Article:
Why do you hate people who disagree with you politically? Is it because you don’t want them to live in the way their ideas suggest? Or do you hate them because they want to force you to live by their rules?
You might protest that you don’t really hate your political opponents. OK. For the sake of argument, let’s grant the fiction that all of us here are kind-hearted and reasonable people. Let’s talk about other people. Why do you suppose liberals hate conservatives? Why do you suppose conservatives hate liberals? Why do you suppose everyone hates those weirdo fringe political groups? (I’m using “liberal” and “conservative” in their generally accepted public definitions here.)
There’s an underlying assumption in public debate today. The idea is that whatever rules the majority want, that’s the set of rules that should be imposed on everyone. What if we were free to live under different rules — whatever rules we chose for the people we chose to live with? What if the territory known as the United States, for instance, were more like a thousand little nations or cities or enclaves — whatever people voluntarily choose to make their property a part of?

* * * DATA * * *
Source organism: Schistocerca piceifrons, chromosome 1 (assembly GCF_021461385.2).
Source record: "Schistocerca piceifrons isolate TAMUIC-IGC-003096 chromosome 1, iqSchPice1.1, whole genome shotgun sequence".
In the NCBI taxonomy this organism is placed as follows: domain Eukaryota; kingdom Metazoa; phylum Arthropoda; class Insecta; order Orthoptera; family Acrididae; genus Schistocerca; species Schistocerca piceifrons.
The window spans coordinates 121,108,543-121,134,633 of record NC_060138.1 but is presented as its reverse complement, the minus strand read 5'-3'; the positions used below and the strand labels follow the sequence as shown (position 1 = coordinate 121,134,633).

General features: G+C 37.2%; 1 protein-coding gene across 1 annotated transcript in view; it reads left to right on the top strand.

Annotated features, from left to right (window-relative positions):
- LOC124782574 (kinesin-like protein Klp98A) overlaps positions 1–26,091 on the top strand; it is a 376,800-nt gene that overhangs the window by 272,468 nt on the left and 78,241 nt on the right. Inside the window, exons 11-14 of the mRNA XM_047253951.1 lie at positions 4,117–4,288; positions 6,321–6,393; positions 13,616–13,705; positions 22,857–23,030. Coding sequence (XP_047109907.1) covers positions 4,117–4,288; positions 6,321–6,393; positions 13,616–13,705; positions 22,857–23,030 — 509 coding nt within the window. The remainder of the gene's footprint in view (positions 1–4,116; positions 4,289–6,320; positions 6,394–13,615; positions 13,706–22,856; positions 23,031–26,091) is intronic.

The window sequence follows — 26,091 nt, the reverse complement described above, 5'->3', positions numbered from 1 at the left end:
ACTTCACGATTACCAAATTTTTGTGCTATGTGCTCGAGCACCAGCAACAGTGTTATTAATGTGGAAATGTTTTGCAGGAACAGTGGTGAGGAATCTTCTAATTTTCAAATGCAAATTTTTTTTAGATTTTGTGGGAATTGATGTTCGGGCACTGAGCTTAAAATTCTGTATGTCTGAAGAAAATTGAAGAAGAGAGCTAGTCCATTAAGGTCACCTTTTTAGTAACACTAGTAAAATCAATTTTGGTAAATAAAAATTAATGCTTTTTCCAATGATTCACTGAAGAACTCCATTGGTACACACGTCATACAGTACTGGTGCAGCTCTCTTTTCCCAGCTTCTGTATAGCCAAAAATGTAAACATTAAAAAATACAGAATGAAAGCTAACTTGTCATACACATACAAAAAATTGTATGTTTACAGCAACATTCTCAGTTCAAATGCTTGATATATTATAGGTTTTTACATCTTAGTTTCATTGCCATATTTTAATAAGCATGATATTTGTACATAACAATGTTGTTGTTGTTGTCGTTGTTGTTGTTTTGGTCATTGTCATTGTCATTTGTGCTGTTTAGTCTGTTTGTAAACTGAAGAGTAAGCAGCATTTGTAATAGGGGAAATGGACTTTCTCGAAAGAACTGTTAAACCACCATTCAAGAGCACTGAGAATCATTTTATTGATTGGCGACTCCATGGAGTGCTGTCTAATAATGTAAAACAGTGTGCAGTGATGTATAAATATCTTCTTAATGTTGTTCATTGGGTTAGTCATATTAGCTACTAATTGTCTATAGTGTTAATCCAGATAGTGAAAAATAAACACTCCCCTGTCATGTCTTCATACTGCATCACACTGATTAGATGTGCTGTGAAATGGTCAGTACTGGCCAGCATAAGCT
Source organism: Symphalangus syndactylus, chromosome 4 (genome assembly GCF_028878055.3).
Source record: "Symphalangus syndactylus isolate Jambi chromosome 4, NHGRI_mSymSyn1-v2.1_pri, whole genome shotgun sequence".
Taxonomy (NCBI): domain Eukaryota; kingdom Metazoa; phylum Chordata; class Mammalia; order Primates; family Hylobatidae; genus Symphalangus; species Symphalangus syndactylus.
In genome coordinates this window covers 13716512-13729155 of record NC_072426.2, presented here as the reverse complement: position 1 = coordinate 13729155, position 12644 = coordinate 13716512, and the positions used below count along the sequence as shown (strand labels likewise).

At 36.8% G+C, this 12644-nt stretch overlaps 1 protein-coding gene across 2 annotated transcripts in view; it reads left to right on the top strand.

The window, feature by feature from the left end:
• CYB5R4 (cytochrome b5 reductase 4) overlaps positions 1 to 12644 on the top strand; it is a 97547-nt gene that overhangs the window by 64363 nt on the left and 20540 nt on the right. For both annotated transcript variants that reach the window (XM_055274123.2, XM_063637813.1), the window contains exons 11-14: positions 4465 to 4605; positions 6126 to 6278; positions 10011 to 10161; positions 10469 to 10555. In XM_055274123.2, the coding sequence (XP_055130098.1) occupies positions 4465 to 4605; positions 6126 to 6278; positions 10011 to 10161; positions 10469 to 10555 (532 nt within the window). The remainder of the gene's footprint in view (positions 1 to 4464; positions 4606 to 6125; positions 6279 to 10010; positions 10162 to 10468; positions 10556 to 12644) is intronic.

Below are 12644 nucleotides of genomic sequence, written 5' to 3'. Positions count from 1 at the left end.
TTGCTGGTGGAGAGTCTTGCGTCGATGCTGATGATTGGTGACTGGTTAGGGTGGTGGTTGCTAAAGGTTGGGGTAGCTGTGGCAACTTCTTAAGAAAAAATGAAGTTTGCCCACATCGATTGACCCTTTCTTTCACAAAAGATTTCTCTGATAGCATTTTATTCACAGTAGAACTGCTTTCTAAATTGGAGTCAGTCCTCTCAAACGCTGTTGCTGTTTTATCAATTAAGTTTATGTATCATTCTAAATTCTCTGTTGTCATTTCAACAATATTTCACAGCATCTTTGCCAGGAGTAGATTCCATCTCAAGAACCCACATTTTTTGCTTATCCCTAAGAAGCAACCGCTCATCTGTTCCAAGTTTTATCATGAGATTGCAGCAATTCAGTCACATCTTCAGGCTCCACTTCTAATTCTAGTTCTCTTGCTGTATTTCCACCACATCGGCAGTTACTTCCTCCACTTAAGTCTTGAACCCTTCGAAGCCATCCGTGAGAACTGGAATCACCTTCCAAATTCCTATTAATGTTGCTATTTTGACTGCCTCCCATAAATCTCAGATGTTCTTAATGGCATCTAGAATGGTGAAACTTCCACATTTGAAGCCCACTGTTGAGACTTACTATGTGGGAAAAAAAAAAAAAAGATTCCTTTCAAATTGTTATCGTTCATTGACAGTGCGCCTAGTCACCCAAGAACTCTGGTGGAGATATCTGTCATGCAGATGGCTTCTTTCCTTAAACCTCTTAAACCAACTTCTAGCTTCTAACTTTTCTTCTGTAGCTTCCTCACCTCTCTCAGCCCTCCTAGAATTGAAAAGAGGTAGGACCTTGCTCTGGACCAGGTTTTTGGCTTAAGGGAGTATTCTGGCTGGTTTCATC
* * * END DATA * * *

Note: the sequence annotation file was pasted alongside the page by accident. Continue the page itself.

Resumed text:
That’s what some of us want. We want a thousand nations to bloom — instead of forcing everybody to live under the same set of rules that the monolithic majority choose.
My utopia isn’t the same as yours. There’s nothing wrong with that. I should be able to build my own or to live in someone else’s version of a perfect world. You should be able to do the same thing. There’s no reason for us to join with the shrieking talking heads and combatants on TV talk shows. We can choose to pursue something entirely different — where you and people who agree with you live your way.
It’s time to dream big about the future — and quit trying to force everyone to live life as we believe it ought to be lived.